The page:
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A new White House under Biden: Discipline, diversity, dogs and social distancing

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  • Changes at the White House are evident since US President Joe Biden took office, in stark contrast to his predecessor Donald Trump.
  • From required mask-wearing to a new public information approach, Biden’s steady style marks an abrupt change from the bombast and volatility under Trump.
  • Dogs are back on the South Lawn. Regular media briefings, with follow-up questions and data-driven answers, have returned.

WASHINGTON – On the morning of 20 January, hours before Joe Biden arrived at the White House as the 46th US president, a clear plexiglass shield was erected at the guard’s desk at the entrance to the West Wing housing the executive offices.

It was a small but noticeable sign that things were changing: Covid-19 protections missing during Donald Trump’s last year in office would be a regular part of White House life in the Biden administration.

From required mask-wearing to a new public information approach, the

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FuelCell Energy Earnings Mixed But CEO Upbeat On Biden White House

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TipRanks

Wells Fargo: These 2 Stocks Could Climb at Least 30%

After January’s sell-off, February’s first week of trading saw the stock market firmly back in bull mode. All 3 major indexes closed off the week at or at touching distance from all-time highs, as the market reacted favorably to the latest job data and the Democrats’ decision to move forward with a $1.9 trillion stimulus package. So, where is the market heading next? Investment firm Wells Fargo sees long-term appreciation ahead for the stock markets. Attempting to peer into the future, Wells Fargo’s senior global equity strategist Scott Wren says, “Playing into our expectation for a meaningful bounce back from the pandemic-induced contraction of last year are factors we have discussed in the past and we believe will continue to be the drivers this year. Positive vaccine news, easy money policies being pursued by the Federal Reserve, and additional

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White House coronavirus task force warns some Covid-19 strains ‘may have evolved into a more transmissible virus’

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“This fall/winter surge has been at nearly twice the rate of rise of cases as the spring and summer surges. This acceleration and the epidemiologic data suggest the possibility that some strains of the US COVID-19 virus may have evolved into a more transmissible virus,” reports sent to states dated January 10 and obtained by CNN said.

The report continued, “Given that possibility, and the presence of the UK variant that is already spreading in our communities and may be 50% more transmissible, we must be ready for and mitigate a much more rapid transmission.”

Last week, the US Centers for Disease Control and Prevention shot down an item included in the January 3 task force state reports that suggested there was a homegrown “USA variant” of coronavirus, a misperception that began on a call with governors, an administration official told CNN.

But the official made it very clear US … Read More

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LeBron James says ‘it would be great’ for LA Lakers to visit the White House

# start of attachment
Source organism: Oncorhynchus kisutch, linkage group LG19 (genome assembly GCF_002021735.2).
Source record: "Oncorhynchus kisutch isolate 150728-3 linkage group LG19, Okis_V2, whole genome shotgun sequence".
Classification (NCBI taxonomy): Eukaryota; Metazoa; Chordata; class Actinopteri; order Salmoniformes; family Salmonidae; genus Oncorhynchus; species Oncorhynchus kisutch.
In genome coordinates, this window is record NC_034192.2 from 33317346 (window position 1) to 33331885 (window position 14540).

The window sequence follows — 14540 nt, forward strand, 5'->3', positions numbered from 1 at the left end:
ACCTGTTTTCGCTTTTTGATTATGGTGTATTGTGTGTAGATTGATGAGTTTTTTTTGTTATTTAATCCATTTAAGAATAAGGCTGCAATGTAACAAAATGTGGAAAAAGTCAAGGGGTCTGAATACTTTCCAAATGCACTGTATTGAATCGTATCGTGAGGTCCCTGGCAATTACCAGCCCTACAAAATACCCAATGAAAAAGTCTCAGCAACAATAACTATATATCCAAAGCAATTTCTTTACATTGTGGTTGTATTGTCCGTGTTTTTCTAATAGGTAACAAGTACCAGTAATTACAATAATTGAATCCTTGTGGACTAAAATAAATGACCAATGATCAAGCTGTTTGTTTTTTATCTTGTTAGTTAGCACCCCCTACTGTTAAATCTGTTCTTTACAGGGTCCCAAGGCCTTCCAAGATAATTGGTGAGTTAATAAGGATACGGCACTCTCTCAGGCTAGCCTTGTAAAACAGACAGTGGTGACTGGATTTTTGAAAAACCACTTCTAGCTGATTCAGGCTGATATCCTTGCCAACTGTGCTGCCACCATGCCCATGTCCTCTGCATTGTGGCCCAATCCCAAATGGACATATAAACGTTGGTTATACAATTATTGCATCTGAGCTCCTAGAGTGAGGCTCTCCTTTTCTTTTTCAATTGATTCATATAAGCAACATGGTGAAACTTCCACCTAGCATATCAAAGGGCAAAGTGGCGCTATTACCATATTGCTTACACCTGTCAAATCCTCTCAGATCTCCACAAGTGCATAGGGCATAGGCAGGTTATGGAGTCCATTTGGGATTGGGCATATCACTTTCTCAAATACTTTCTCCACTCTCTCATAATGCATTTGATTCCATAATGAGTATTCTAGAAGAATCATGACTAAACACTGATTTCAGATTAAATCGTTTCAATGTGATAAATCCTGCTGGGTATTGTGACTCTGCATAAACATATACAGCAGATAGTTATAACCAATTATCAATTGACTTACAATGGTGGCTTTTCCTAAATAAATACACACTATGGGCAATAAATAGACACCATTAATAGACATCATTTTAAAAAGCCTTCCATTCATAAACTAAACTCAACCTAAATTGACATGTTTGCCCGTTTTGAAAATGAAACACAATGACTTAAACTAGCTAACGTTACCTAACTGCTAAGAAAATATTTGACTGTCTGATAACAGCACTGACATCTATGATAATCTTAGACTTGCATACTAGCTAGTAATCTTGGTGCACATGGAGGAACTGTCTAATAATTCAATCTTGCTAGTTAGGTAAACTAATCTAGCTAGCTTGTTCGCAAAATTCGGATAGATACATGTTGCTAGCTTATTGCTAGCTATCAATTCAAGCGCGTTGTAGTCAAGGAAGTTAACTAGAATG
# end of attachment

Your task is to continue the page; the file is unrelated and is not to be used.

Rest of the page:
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It had become a tradition for the reigning champion to visit the US president in the season following its triumph, albeit one that’s taken a brief hiatus during Donald Trump’s time in office.

James’ Cleveland Cavaliers were the last team to fulfill the tradition when the players met Barack Obama in 2016 but the Golden State Warriors and Toronto Raptors both since declined invites to meet Trump.

In 2018, the Warriors decided instead to visit the Smithsonian National Museum of African American History and Culture in lieu of the traditional White House trip.

However, following the Lakers’ victory over the Milwaukee Bucks on Thursday, James said he would be happy to meet Joe Biden’s new administration but questioned whether current health and safety regulations would allow it.

The Lakers would have the possibility to visit the White House when it plays the Washington Wizards in the second half of the

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White House willing to cut a stimulus deal without ‘liability shield,’ breaking with McConnell

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One of the people familiar with the administration’s thinking said the measure was “considered important but not absolutely essential.”

White House spokeswoman Kayleigh McEnany told reporters on Friday that the liability shield was McConnell’s priority but that Trump wanted unemployment insurance extended.

“That’s a question for Mitch McConnell … that’s his priority,” McEnany said, when asked if the administration would insist on a liability shield. “This president is very keenly focused on unemployment insurance.”

The dealmaking flexibility conflicts with the ultimatum McConnell has given Democrats that any congressional stimulus package must make it significantly harder for workers and customers to sue employers and businesses for damages related to the coronavirus.

McConnell has said he will not bring up legislation for a vote in the Senate if it does not include the liability measure. “We’re not negotiating over liability protection,” McConnell told CNBC on Tuesday. “We’re not negotiating with Democrats over